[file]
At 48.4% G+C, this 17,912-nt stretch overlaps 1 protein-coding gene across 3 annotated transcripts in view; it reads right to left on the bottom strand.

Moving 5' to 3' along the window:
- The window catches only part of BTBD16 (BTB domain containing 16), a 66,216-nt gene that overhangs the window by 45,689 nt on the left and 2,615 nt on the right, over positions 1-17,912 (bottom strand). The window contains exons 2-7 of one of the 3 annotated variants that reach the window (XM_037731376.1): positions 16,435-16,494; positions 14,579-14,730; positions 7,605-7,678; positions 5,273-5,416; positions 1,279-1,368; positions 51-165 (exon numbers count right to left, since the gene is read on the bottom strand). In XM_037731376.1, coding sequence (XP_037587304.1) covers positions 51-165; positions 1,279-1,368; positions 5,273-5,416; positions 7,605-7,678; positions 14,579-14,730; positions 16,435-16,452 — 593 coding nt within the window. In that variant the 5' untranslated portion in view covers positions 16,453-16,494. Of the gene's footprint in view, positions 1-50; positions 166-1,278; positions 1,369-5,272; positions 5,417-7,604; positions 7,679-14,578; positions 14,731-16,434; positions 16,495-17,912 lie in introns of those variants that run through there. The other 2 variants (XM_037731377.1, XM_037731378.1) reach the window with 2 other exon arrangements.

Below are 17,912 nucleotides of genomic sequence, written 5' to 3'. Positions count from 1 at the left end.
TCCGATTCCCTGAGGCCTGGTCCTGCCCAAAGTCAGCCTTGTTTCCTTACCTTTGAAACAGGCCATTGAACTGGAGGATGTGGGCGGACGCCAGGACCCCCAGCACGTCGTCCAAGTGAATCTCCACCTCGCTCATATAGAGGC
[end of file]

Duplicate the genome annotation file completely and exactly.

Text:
At 48.4% G+C, this 17,912-nt stretch overlaps 1 protein-coding gene across 3 annotated transcripts in view; it reads right to left on the bottom strand.

Moving 5' to 3' along the window:
- The window catches only part of BTBD16 (BTB domain containing 16), a 66,216-nt gene that overhangs the window by 45,689 nt on the left and 2,615 nt on the right, over positions 1-17,912 (bottom strand). The window contains exons 2-7 of one of the 3 annotated variants that reach the window (XM_037731376.1): positions 16,435-16,494; positions 14,579-14,730; positions 7,605-7,678; positions 5,273-5,416; positions 1,279-1,368; positions 51-165 (exon numbers count right to left, since the gene is read on the bottom strand). In XM_037731376.1, coding sequence (XP_037587304.1) covers positions 51-165; positions 1,279-1,368; positions 5,273-5,416; positions 7,605-7,678; positions 14,579-14,730; positions 16,435-16,452 — 593 coding nt within the window. In that variant the 5' untranslated portion in view covers positions 16,453-16,494. Of the gene's footprint in view, positions 1-50; positions 166-1,278; positions 1,369-5,272; positions 5,417-7,604; positions 7,679-14,578; positions 14,731-16,434; positions 16,495-17,912 lie in introns of those variants that run through there. The other 2 variants (XM_037731377.1, XM_037731378.1) reach the window with 2 other exon arrangements.

Below are 17,912 nucleotides of genomic sequence, written 5' to 3'. Positions count from 1 at the left end.
TCCGATTCCCTGAGGCCTGGTCCTGCCCAAAGTCAGCCTTGTTTCCTTACCTTTGAAACAGGCCATTGAACTGGAGGATGTGGGCGGACGCCAGGACCCCCAGCACGTCGTCCAAGTGAATCTCCACCTCGCTCATATAGAGGC